Washington Square Park in Greenwich Village in New York City was one of the two epicenters of the youth movement of the middle to late 1960s and the early 1970s, the other being the Haight-Ashbury district of San Francisco. I knew the Village and the park intimately since I was a graduate student at New York University during that era and the park was my next-door neighbor.
The park had long been the center for the avant-garde. The beats gathered there in the 1940s and 1950s, as did folk musicians of all levels of talent from the well-known to the Johnny-(and Jane) come-lately guitar strummer. But it was in the 1960s and early 1970s that the park skyrocketed in popularity among the swelling numbers of baby boomers who had come of age and who created the “turn on, tune in drop out” lifestyle, and variations on that theme and serious members of the Vietnam-era peace movement.
Being in the park during the 1960s and 1970s was like living the dream of the counterculture. On any afternoon during the warmer months, the park would swell with kids from all over the five boroughs of New York City and from New Jersey, Connecticut, Long Island, Westchester County and beyond. The fragrance of marijuana permeated the air while kids played guitars at all levels of competency and wine flasks were a common clothing statement, as was hippie garb. Bands and accomplished musicians dotted the park as they do now, and their sounds often mingled with one another. Everywhere there were soap-box speakers and demonstrations and political gatherings and marches often took place in the park or began or ended there as they often do today. The park was the first time I heard the wonderful sound of steel drums that became a standard instrument of Reggae.
Over the past several months the park has allegedly become a flash point, as accusations mounted about an influx in the park by drug dealers and sex workers. Some neighbors of the park complained about noise levels that were intolerable, as activity in the park continued after the closing time of 10 PM. As the curfew was set to change to 12 AM on a recent weekend, “police in riot gear” (“Police in Riot Gear Clear Washington Square Park After Curfew,” New York Times, June 8, 2021) swept through the park making arrests and breaking up the crowd. A video in the New York Times shows many people celebrating and dancing after the curfew.
Arguments can be made to support any point of view about what happens in the park and how rules are enforced there (“Violence and chaos continues to overrun Washington Square Park,” New York Post, June 12, 2021). Criticisms of both the administration of Mayor Bill de Blasio and lax enforcement by New York City police were many, as were the criticisms of overzealous police in riot gear.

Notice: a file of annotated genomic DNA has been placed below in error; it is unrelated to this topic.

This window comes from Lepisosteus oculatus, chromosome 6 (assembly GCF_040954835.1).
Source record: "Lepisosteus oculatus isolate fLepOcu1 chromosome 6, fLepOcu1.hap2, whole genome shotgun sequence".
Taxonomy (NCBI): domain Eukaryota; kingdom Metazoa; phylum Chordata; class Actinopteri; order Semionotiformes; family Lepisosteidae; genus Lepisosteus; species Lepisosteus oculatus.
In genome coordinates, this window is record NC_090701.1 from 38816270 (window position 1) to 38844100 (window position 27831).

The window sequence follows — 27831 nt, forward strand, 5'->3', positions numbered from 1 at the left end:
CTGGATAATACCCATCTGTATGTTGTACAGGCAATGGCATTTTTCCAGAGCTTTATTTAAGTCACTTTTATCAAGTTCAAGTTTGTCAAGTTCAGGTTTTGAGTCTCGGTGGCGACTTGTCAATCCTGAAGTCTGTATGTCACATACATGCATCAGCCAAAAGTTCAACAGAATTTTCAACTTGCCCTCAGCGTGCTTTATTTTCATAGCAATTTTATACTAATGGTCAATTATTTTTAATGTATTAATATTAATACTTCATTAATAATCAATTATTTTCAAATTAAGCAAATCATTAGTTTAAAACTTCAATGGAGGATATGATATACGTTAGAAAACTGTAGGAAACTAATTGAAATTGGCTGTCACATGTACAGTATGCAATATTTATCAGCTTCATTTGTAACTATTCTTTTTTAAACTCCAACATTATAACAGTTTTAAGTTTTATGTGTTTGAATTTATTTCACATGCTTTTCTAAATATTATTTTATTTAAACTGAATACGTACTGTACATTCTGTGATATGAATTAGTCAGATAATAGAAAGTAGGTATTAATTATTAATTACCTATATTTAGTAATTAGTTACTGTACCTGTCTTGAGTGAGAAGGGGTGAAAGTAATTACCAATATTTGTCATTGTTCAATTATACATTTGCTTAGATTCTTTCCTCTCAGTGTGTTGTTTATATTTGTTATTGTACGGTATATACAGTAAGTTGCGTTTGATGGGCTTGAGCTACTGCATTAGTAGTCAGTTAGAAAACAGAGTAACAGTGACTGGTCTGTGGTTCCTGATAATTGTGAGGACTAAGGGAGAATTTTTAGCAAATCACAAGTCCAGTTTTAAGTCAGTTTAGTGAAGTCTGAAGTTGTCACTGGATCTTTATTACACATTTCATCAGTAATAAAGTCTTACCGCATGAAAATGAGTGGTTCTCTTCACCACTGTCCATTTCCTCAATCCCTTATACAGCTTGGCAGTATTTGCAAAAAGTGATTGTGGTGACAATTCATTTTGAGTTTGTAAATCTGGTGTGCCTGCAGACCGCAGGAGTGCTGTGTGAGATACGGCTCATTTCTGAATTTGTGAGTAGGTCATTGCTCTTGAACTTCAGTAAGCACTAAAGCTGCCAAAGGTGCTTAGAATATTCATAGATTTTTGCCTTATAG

In the New York Post article cited above, two violent incidents that took place at the periphery of the park (one incident took place at a restaurant about two blocks from the park on West Fourth Street) were juxtaposed with incidents in the park that resulted in the police presence and arrests. Those who know the history of the police and minority groups with a presence in the Village need to recall the police riot at the Stonewall Inn in 1969 that launched the modern gay rights movement.
The Stonewall Inn is only a few short blocks from Washington Square Park in the West Village and that site is now an honored place in history. It was an example of people standing up to the police for their dignity and rights as human beings. Now, after the pandemic had all but stopped community celebrations, people wanted to claim their right to come together once again. Perhaps drug users and some overzealous folks have chosen Washington Square Park, but there are better ways of diffusing community issues than with a mass presence of police. That many of society’s woes find a place on the streets is not surprising in a pervasive environment of ultraconservatism. The West Village long ago fell to the juggernaut of gentrification and New York University has a huge presence there, but so do people wanting to claim and reclaim this iconic spot for themselves.
I contacted a musician who frequently plays in Washington Square Park for a comment on the recent situation in the park and that person responded that his attitude toward the recent events was a “humanitarian” one. He did not respond to a follow-up contact to elaborate on what the nature of a humanitarian response would be.